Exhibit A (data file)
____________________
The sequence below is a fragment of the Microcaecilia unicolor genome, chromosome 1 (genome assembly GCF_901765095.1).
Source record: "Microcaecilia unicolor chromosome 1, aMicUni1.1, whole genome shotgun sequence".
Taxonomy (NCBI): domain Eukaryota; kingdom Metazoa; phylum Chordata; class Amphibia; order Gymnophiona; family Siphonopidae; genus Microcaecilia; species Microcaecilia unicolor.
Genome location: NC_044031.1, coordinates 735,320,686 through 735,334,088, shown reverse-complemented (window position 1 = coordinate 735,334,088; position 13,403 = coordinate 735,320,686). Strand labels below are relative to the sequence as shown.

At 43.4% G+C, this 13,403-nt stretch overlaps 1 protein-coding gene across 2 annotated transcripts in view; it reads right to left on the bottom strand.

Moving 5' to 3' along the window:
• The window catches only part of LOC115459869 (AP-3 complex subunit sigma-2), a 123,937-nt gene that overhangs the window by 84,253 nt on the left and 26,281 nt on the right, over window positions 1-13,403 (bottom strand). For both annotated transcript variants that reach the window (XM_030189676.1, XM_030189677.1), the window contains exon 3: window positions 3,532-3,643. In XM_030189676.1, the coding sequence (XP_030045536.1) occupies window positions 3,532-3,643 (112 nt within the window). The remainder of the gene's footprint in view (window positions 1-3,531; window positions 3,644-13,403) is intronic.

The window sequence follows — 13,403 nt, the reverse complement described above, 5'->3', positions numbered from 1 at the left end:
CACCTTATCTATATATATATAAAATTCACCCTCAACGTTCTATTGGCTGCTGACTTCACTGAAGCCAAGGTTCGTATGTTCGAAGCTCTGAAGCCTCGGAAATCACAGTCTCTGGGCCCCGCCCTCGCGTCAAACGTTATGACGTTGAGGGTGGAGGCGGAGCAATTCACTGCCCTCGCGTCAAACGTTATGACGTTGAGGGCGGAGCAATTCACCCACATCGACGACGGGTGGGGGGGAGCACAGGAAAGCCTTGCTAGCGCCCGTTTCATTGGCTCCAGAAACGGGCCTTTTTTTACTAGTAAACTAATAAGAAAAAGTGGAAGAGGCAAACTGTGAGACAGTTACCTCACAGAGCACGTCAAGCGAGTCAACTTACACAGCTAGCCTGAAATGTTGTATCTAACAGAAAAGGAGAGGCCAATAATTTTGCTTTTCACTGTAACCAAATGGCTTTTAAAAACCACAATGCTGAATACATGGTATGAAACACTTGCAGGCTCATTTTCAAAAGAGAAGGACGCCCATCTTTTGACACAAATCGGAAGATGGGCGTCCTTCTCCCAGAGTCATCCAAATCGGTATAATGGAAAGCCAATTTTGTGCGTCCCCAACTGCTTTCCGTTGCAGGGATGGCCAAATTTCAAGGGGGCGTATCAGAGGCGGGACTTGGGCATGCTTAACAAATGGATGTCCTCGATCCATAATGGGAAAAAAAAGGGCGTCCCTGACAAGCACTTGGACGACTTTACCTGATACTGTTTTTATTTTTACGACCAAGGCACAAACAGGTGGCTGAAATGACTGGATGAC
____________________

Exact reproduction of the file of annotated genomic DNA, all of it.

The sequence below is a fragment of the Microcaecilia unicolor genome, chromosome 1 (genome assembly GCF_901765095.1).
Source record: "Microcaecilia unicolor chromosome 1, aMicUni1.1, whole genome shotgun sequence".
Taxonomy (NCBI): domain Eukaryota; kingdom Metazoa; phylum Chordata; class Amphibia; order Gymnophiona; family Siphonopidae; genus Microcaecilia; species Microcaecilia unicolor.
Genome location: NC_044031.1, coordinates 735,320,686 through 735,334,088, shown reverse-complemented (window position 1 = coordinate 735,334,088; position 13,403 = coordinate 735,320,686). Strand labels below are relative to the sequence as shown.

At 43.4% G+C, this 13,403-nt stretch overlaps 1 protein-coding gene across 2 annotated transcripts in view; it reads right to left on the bottom strand.

Moving 5' to 3' along the window:
• The window catches only part of LOC115459869 (AP-3 complex subunit sigma-2), a 123,937-nt gene that overhangs the window by 84,253 nt on the left and 26,281 nt on the right, over window positions 1-13,403 (bottom strand). For both annotated transcript variants that reach the window (XM_030189676.1, XM_030189677.1), the window contains exon 3: window positions 3,532-3,643. In XM_030189676.1, the coding sequence (XP_030045536.1) occupies window positions 3,532-3,643 (112 nt within the window). The remainder of the gene's footprint in view (window positions 1-3,531; window positions 3,644-13,403) is intronic.

The window sequence follows — 13,403 nt, the reverse complement described above, 5'->3', positions numbered from 1 at the left end:
CACCTTATCTATATATATATAAAATTCACCCTCAACGTTCTATTGGCTGCTGACTTCACTGAAGCCAAGGTTCGTATGTTCGAAGCTCTGAAGCCTCGGAAATCACAGTCTCTGGGCCCCGCCCTCGCGTCAAACGTTATGACGTTGAGGGTGGAGGCGGAGCAATTCACTGCCCTCGCGTCAAACGTTATGACGTTGAGGGCGGAGCAATTCACCCACATCGACGACGGGTGGGGGGGAGCACAGGAAAGCCTTGCTAGCGCCCGTTTCATTGGCTCCAGAAACGGGCCTTTTTTTACTAGTAAACTAATAAGAAAAAGTGGAAGAGGCAAACTGTGAGACAGTTACCTCACAGAGCACGTCAAGCGAGTCAACTTACACAGCTAGCCTGAAATGTTGTATCTAACAGAAAAGGAGAGGCCAATAATTTTGCTTTTCACTGTAACCAAATGGCTTTTAAAAACCACAATGCTGAATACATGGTATGAAACACTTGCAGGCTCATTTTCAAAAGAGAAGGACGCCCATCTTTTGACACAAATCGGAAGATGGGCGTCCTTCTCCCAGAGTCATCCAAATCGGTATAATGGAAAGCCAATTTTGTGCGTCCCCAACTGCTTTCCGTTGCAGGGATGGCCAAATTTCAAGGGGGCGTATCAGAGGCGGGACTTGGGCATGCTTAACAAATGGATGTCCTCGATCCATAATGGGAAAAAAAAGGGCGTCCCTGACAAGCACTTGGACGACTTTACCTGATACTGTTTTTATTTTTACGACCAAGGCACAAACAGGTGGCTGAAATGACTGGATGAC